Brian Ballsun-Stanton

less info
215 reputation
bio website
location Sydney, Australia
age 31
visits member for 3 years, 9 months
seen Feb 10 at 8:19

Dr. Brian Ballsun-Stanton is a Philosopher, Information Technologist, and Game Theorist exploring the Philosophy of Data. He has a Ph.D in Philosophy from The University of New South Wales in addition to a MS & BS in Information Technology from the Rochester Institute of Technology.

He has developed a new methodology (The Social Data Flow Network) to explore how individuals in the field understand the nature of data. Currently, his research is exploring the social construction of technology, focusing on the user-driven change of technological tools, in addition to his research of data warehouse ETL strategies for disparate data sets.

Beyond philosophy, Dr. Ballsun-Stanton has experience in haptic research, specifically the use of gesture control of human computer interfaces and an abiding interest in robotics as seen in his flying robotic cable-array manta-ray.

His interests include the academic study of Role-Playing games, the exploration of how science fiction literature transforms reality, and the social consequences of a technological world outpacing society's cultural assimilation of its consequences.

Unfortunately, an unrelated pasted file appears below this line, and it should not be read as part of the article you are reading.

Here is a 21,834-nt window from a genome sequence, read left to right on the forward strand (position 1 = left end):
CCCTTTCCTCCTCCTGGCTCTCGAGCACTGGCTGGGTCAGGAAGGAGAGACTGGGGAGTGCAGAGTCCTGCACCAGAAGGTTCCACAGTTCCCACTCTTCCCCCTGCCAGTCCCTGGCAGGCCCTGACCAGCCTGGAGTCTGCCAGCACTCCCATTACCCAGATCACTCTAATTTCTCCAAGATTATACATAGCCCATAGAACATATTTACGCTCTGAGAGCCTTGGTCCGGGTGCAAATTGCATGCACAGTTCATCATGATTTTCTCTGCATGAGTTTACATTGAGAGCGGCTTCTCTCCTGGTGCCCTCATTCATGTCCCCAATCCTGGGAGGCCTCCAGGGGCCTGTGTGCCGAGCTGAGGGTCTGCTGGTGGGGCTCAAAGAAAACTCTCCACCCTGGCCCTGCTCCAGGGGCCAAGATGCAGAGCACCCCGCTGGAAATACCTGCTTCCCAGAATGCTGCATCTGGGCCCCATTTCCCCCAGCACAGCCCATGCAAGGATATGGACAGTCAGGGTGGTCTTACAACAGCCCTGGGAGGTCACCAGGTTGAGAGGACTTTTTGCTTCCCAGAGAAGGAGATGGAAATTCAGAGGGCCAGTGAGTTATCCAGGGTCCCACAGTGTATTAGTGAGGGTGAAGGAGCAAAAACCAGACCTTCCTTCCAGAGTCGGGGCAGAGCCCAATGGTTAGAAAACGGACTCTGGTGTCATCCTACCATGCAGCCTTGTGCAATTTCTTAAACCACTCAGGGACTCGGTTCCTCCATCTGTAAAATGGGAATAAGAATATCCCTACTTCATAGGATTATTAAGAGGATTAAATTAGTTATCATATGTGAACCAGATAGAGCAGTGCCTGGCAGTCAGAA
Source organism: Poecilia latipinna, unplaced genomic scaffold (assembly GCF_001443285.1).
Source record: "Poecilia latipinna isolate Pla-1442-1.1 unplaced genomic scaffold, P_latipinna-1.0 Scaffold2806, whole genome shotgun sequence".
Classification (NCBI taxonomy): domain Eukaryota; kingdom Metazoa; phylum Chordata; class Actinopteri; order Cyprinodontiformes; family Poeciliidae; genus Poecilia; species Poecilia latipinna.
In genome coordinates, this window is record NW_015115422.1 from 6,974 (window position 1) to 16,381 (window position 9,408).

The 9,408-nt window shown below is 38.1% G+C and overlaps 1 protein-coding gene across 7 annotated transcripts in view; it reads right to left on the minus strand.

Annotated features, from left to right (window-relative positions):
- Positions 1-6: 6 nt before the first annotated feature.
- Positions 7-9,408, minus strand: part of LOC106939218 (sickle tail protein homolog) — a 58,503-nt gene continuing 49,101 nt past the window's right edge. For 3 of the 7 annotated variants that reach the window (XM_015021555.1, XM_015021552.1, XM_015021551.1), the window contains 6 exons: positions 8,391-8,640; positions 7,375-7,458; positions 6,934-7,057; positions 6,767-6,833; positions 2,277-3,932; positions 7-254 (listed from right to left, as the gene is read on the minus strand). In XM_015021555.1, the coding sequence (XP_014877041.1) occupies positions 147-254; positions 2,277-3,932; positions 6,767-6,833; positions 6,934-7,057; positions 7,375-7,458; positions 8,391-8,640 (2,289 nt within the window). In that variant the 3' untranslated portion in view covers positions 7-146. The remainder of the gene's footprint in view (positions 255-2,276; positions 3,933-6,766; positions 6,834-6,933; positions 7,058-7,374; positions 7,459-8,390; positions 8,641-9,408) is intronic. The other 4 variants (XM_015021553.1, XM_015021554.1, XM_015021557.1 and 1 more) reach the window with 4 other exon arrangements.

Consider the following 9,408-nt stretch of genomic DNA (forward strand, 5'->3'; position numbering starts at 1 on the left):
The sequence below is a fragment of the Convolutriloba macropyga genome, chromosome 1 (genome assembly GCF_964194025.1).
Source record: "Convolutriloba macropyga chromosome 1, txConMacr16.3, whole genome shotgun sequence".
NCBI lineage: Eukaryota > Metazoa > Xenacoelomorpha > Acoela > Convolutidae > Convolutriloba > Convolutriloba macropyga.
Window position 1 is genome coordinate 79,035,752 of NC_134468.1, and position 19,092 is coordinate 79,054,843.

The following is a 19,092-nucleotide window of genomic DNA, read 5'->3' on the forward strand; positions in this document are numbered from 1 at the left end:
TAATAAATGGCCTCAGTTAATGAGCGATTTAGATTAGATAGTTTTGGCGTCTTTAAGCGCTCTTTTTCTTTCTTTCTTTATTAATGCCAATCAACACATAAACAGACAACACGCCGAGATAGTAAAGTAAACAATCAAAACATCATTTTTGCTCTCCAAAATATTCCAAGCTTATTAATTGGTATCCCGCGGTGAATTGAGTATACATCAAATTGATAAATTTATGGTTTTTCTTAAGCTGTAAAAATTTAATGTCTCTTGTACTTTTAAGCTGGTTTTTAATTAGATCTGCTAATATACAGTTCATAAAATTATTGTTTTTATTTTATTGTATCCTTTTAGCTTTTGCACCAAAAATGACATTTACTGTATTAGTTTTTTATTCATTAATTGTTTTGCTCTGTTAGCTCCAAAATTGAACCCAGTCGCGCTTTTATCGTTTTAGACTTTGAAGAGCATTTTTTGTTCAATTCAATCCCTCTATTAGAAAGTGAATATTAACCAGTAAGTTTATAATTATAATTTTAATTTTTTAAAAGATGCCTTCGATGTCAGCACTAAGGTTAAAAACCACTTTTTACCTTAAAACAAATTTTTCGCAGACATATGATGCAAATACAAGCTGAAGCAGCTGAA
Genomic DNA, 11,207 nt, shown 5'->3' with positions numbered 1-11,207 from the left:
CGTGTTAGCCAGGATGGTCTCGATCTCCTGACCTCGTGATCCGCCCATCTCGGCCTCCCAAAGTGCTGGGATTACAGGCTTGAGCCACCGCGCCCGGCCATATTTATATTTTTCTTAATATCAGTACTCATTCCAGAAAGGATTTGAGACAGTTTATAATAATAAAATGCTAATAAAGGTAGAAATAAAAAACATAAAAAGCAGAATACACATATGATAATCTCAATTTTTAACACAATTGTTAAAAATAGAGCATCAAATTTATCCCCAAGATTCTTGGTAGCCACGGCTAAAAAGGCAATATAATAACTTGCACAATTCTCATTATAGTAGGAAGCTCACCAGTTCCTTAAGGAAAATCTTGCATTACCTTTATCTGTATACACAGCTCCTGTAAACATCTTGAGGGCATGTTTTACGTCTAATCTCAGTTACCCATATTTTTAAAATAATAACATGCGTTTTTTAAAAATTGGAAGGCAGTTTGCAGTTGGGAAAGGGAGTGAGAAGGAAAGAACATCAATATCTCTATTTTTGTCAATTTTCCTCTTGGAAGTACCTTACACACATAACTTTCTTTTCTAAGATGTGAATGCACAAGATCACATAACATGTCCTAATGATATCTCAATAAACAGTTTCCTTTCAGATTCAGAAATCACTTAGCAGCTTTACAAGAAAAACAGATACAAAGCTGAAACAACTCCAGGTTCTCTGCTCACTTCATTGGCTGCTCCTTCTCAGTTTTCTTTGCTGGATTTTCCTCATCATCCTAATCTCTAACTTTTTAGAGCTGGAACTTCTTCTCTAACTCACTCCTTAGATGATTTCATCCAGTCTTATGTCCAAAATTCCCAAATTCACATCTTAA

He is a long time gamer, having helped to design the indie game Pax Draconis. He has been running an Ars Magica game for the last 6 years and has extensive experience with indie games and both 3.5 and 4e D&D.

Papers you may be interested in:

comment What is this game with Knights and Ogres and wolf riders I played when I was a kid?
Is this an RPG or board game?
comment How can I play Arkham Horror remotely?
No, it's that the camera does not present monster details in any useful level of detail, and it's entirely too much work simulating monsters on the local board.
comment How can I play Arkham Horror remotely?
Short update: I've finished a few games in vassal (4 players all controlled by myself) and found it completely acceptable for the purpose. It can be well used as a remote tracker for a real game, and is quite acceptable as a table-substitute. It would be almost impossible to play if one doesn't have experience with the real game though, due to the sheer complexity of pieces. The AH wiki is a decent-enough lookup for the common items that I've mostly memorized anyways. I'll post a real answer once I've tested this with real remote play.